Along with Pokémon and other anime cartoons, Studio Ghibli, the founder of Hayao Miyazaki is another contributing factor in the expansion of anime on the global map. According to Nihon Animation, also known as “Power of Japanese Animation” written by Nobuyuki Tsugata, states how an animated film called Nausicaa of the Wind, released in 1984 changed the way anime was viewed all over. Due to the elaborated storyline of the production, the anime was able to raise the status of the creators and praised overseas (Kazuaki Nagata). Takamasa Sakurai, an anime expert also contributed in the education of anime history around the world, holding lectures and describing how the anime genre is accepted globally because of its unconventional nature.
By identifying the contributing factors of how Japan's economic success grew, it also shows how their economy power came to. Japan until today can be seen as one of the most powerful countries in regard to technology advancements. Several concepts have been identified in Japan's globalization based on empirical, and ethnographic data. The term “soft power” comes from the concept of Japan's cultural attraction in appose to their economic strength. As anime started to be established throughout the world, Japan continues to keep promoting their cultural ideologies into the mix; and “Japan's economic power peak and… soft power comes to play (Lam 355).
During the cold war, Japan had to reconstruct their economic power, and establish new grounds to build their economy globally. Soft power was their definition of cultural freedom and limiting foreign influences (Lam 359). Manga have been displaying the changes in political currents of Japan society, and the sensitivity of their political ideology. Manga's similar parts of pop music in the Anglo-American cultural sphere, has some aesthetic roots since the pre-war folk culture, and have since been developed by early pioneers during the 1950s (Sharon Kinsella 4). In 1967, manga was defined as ‘border art', as it was viewed as a democratic medium accessible by cultural amateurs transgressing the boundaries of low and high culture (Tsurumi 1967). In other words, the manga industry became an ‘iron system', operating within a managed society and economy. The instability of adult manga production reflected on some of Japan's power that have taken place between different areas of the post-war society (Kurihara 133). With that said, within the globalized world, there is still challenges for Japan's own identity in cultural idealism and implementing those characteristics into their anime.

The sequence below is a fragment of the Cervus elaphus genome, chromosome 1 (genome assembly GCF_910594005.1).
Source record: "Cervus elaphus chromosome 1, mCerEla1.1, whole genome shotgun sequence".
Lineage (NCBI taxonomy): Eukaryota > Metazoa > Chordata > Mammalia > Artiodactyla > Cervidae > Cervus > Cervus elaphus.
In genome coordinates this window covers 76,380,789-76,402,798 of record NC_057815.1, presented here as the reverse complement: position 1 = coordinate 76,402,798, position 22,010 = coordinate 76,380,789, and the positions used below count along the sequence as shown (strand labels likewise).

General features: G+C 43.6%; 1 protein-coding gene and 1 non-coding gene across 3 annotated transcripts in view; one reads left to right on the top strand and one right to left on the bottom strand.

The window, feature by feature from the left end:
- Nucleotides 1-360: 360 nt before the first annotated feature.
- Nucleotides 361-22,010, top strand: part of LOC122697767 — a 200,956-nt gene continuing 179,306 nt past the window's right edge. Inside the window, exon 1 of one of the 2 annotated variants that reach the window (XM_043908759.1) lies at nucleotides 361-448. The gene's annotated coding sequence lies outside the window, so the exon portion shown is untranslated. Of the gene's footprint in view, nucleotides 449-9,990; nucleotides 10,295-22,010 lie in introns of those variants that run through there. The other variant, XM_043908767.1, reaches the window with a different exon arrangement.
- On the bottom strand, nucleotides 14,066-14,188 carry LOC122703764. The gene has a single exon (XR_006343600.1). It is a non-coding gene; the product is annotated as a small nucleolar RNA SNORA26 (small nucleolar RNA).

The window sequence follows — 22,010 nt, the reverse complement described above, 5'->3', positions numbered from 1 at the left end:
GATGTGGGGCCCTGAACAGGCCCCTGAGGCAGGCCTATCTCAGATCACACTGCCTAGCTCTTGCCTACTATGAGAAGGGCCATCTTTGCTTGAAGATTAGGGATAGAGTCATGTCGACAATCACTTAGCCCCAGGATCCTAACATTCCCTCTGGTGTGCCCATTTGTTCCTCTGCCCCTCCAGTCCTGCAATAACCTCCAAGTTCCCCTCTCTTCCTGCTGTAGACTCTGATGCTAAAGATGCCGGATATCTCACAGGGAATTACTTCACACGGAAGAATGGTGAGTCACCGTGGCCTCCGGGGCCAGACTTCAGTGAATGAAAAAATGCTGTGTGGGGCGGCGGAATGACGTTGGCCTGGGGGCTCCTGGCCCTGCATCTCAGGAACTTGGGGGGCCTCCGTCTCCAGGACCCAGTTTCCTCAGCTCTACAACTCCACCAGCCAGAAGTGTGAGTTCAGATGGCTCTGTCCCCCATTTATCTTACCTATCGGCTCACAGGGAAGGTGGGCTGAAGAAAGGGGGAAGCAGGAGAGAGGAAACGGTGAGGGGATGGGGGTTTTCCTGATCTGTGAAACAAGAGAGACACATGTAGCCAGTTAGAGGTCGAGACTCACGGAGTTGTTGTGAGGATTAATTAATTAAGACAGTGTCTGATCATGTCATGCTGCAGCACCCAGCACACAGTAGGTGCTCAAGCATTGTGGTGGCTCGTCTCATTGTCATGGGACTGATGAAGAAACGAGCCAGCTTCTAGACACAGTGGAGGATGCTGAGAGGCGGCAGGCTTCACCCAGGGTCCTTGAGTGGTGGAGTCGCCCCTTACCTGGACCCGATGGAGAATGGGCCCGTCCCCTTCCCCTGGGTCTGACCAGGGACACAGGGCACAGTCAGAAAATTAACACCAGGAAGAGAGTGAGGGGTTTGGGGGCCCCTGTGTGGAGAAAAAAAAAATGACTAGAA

In conclusion, Japan's anime culture had influence other countries like the US, China, South Korea, and Europe. The creation of anime helped impact foreign companies like Walt Disney, Pixar, Studio Ghibli, Framestore, and Toei Animation to take the similar routes for marketable purpose gain and diversity. Walt Disney, one of the biggest animation companies in United States, eventually launch two of their first culturally diverse movies, “Big Hero 6”, and “Moana” resulting in a big beneficial hit in the movie industry. Big Hero 6 was set particularly in Tokyo, with a twist an ‘American setting'. Every character in the movie had a diverse ethnic background (Lewis). In Moana, the movie was based on Hawaiian and Polynesian decent, and the culture. Both movies showed how Japanese animation impacted different cultures and recognized how countries are emerging into one similar background, both socially and economically. By 2011, Japan's net import of different varieties of anime from movies, to comic books had increased to 70 billion yen. Japan's market environment in anime became a part of the Japanese culture, and a global economic power among modern entertainment, and increased popularity with the younger generations and other cultures. By emphasizing and focusing on the economic sides of anime contribution, Japan grows closer to exposing other countries' cultures, ideas and practices. This is essential because Japan is one of the countries that promotes economic collaboration and cultural backgrounds such as in movie industries. Overall, anime markets both in Japan and countries like the U.S continue to explore and create new initiative ideas in anime, and other transnational productions, and evolving their economic state. (Otmazgin).